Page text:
Romualdez to Belmonte: Revive special panel improve checks and balances

  • July 10, 2014
  • Written by Ryan Ponce Pacpaco
  • Published in Top Stories

THE House independent minority bloc underscored yesterday the importance of reviving the congressional oversight committee to further improve the checks and balances in the government following a Supreme Court (SC) ruling declaring the key provisions of Disbursement Acceleration Program (DAP) unconstitutional.

Leyte Rep. Ferdinand Martin Romualdez, the bloc leader, urged Speaker Feliciano “Sonny” Belmonte Jr. to revive the special panel aimed at further promoting accountability and transparency in the government.

Romualdez recalled that his group filed House Resolution (HR) No. 268 last September after Congress decided to scrap the P25.24 billion priority development assistance fund (PDAF) or pork barrel under this year’s P2.265 trillion General Appropriations Act (GAA).

“We hope the leadership will consider the revival of the oversight committee that will focus on scrutinizing DAP, lawmakers’ abolished pork barrel and other financial disbursements under the national budget because it has a very wide scope,” Romualdez pointed out in an interview.

“The most important thing is we are trying to provide focus to the congressional functions. The people would not want their representatives to be remised in their duties. We will focus on efficiencies and transparencies in the releases of public funds,” Romualdez said.

He said the oversight committee will also ensure that performance of different government agencies are monitored, especially in meeting revenue targets to further promoting transparency and accountability in the government.

Buhay Hayaang Yumabong party-list Rep. Lito Atienza, a member of the bloc, said their call for the revival of congressional oversight panel is part of “our continuing effort to reform the system, structure, and the functions of major departments, judiciary and cleanse the real sources of corruption.”

“This is the most effective way of creating a very healthy relationship between the Legislative and Executive, seeing to it that the funds approved in the national budget are spent properly,” Atienza stressed in a separate interview.

In a text message, Abakada party-list Rep. Jonathan de la Cruz, another member of the bloc, proposed that all departments should submit quarterly reports to Congress for transparency and accountability.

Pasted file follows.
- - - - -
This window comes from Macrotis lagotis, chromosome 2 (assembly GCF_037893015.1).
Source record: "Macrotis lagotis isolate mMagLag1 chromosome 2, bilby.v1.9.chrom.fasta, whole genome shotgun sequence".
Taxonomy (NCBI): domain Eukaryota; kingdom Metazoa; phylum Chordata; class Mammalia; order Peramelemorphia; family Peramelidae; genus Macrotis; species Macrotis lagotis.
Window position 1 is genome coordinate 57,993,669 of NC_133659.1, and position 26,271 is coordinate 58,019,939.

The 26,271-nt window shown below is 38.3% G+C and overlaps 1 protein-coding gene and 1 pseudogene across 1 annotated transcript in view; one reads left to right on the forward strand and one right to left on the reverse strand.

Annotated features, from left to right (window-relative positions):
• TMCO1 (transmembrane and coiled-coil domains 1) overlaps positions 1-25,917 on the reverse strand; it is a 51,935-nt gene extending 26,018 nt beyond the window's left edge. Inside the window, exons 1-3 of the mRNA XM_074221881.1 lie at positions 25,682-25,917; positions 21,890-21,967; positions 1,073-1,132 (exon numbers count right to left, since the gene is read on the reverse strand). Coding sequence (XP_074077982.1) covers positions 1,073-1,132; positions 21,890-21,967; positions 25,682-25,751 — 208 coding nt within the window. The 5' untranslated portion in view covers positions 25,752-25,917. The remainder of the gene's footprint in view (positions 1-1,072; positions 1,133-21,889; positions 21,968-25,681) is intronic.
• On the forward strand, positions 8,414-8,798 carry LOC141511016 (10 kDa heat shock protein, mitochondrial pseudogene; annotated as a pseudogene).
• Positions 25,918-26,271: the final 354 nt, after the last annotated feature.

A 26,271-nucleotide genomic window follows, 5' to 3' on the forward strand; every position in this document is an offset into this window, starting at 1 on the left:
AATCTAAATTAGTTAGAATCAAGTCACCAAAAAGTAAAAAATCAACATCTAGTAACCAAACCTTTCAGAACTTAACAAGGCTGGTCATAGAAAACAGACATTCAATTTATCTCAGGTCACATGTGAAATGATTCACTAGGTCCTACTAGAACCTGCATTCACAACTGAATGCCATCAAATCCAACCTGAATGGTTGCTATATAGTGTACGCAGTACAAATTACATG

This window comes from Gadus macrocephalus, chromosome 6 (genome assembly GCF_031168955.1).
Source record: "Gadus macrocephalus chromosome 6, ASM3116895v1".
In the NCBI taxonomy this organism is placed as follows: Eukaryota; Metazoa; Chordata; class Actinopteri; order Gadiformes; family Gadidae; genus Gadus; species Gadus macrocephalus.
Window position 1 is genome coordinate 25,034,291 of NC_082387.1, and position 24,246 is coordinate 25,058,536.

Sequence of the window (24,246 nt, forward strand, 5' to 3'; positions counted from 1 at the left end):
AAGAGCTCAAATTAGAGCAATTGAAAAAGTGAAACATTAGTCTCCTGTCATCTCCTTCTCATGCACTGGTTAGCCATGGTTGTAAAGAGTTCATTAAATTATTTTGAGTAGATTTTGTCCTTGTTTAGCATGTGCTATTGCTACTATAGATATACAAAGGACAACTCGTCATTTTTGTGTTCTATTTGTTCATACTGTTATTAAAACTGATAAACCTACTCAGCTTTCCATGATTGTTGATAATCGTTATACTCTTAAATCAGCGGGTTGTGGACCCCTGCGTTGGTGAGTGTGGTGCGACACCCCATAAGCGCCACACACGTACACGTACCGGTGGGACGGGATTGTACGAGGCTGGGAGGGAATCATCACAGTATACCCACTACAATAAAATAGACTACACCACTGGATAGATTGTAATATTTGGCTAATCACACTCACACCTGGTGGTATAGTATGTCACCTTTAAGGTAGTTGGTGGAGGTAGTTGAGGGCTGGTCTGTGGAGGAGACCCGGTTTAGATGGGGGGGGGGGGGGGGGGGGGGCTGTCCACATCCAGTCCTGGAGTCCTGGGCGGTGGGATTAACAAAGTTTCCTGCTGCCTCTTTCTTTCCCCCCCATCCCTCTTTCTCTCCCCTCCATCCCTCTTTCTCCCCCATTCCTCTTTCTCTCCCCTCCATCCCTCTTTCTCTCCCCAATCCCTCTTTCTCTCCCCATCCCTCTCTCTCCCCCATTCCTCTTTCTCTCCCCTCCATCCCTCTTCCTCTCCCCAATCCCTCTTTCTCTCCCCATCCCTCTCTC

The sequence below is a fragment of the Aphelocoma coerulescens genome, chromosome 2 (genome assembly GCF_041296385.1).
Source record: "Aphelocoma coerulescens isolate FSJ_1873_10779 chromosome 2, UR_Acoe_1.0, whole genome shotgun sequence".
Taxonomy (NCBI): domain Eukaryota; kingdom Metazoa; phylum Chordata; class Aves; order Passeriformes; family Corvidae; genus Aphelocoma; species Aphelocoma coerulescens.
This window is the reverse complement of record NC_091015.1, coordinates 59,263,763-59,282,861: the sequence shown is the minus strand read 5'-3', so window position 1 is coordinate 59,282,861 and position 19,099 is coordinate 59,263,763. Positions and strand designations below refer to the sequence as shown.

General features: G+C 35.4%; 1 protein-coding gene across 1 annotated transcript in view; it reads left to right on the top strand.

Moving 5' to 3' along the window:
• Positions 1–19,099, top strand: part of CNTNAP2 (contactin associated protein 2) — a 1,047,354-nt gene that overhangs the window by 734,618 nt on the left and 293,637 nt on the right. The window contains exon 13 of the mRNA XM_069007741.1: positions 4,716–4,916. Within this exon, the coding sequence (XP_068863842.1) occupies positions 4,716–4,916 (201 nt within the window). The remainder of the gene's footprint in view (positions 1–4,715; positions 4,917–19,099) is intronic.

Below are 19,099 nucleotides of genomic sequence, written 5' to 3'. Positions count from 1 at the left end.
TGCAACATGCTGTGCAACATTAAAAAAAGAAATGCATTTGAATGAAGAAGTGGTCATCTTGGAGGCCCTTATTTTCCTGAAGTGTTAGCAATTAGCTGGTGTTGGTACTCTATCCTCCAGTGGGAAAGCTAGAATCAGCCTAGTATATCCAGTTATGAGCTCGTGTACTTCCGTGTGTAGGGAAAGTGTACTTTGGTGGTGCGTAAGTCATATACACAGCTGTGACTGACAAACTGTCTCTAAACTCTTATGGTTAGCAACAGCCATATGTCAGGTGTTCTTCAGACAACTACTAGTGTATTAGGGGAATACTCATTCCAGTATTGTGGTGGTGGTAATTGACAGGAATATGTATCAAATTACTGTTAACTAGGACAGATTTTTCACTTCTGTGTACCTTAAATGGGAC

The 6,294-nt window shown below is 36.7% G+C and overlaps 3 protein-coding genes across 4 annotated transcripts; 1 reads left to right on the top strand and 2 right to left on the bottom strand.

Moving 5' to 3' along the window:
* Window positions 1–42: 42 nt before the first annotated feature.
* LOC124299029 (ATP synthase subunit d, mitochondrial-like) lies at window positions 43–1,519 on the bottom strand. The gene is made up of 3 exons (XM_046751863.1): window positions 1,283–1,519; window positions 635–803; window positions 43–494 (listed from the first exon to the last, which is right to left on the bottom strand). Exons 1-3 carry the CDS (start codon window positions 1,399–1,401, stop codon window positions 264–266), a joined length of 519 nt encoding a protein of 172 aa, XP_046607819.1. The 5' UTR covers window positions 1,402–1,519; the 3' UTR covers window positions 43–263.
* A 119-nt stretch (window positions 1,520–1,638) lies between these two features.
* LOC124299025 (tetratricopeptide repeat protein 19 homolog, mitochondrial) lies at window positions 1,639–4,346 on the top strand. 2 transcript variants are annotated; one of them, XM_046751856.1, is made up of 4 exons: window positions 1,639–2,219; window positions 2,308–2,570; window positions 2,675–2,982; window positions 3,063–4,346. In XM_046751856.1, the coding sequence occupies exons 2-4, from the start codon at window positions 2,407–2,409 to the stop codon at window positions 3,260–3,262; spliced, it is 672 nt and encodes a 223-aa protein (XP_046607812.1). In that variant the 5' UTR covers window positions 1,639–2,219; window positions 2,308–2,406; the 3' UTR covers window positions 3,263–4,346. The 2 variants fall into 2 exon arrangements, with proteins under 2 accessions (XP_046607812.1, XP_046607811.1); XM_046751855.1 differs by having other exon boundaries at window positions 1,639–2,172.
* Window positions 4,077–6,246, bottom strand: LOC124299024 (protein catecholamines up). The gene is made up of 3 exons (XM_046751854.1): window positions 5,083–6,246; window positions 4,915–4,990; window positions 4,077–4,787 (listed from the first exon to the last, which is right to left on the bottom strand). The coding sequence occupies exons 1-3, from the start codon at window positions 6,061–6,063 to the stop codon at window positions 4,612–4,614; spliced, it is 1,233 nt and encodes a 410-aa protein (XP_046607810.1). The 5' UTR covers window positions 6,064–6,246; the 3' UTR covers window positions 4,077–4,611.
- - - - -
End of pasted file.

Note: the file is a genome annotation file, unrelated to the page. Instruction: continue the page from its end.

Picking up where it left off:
“Part of reviving [the oversight committee] is also to require all government agencies to give quarterly reports to Congress on their performance and the use of funds given to them by way of national budget,” de la Cruz said.

“To be fair to the oversight committee in the 14th Congress, there were red flags that were already imposed on certain projects, including some of the government agencies that were mentioned in the COA (Commission on Audit) report, on the issue of fertilizer,” de la Cruz added.

In reviving the congressional oversight committee, Romualdez led the filing of HR No. 268 to ensure that performance of different government agencies are monitored, especially in meeting revenue targets to further promote transparency and accountability in the government.

Romualdez said the Committee on Oversight “shall exercise the duties and powers of a standing committee and shall have jurisdiction over all matters directly relating to transparency and accountability in government operations, including those manifested in audit reports of COA, referred complaints by civil society organizations and other executive oversight instrumentalities.”

It will be recalled that the standing Committee on Oversight was constituted in the 12th to 14th Congresses and was given the jurisdiction on “all matters directly and principally relating to the coordination of executive development planning and congressional action specifically the review of the execution and effectiveness of laws pursued through the Legislative Executive Development Advisory Council (LEDAC), and the corresponding implementing rules and regulations thereof.”

The panel, whose main function was to evaluate the performance of all government agencies, was abolished during the 15th Congress due to its supposed “redundancy.”

The resolution was also introduced by former president and Pampanga Rep. Gloria Macapagal-Arroyo, Camarines Sur Rep. Diosdado Macapagal-Arroyo, Atienza, dela Cruz, Lanao del Norte Abdullah Dimaporo, Lanao del Norte Rep. Imelda Dimaporo, La Union Rep. Victor Ortega, Surigao del Sur Rep. Philip Pichay, Cavite Rep. Lani Mercado-Revilla and Quezon Rep. Aleta Suarez.

Over the weekend, Romualdez urged the House leadership to summon Budget Sec. Florencio “Butch” Abad Jr. to a question hour to shed light on the many undisclosed and confusing details regarding the controversial utilization of P157 billion DAP.


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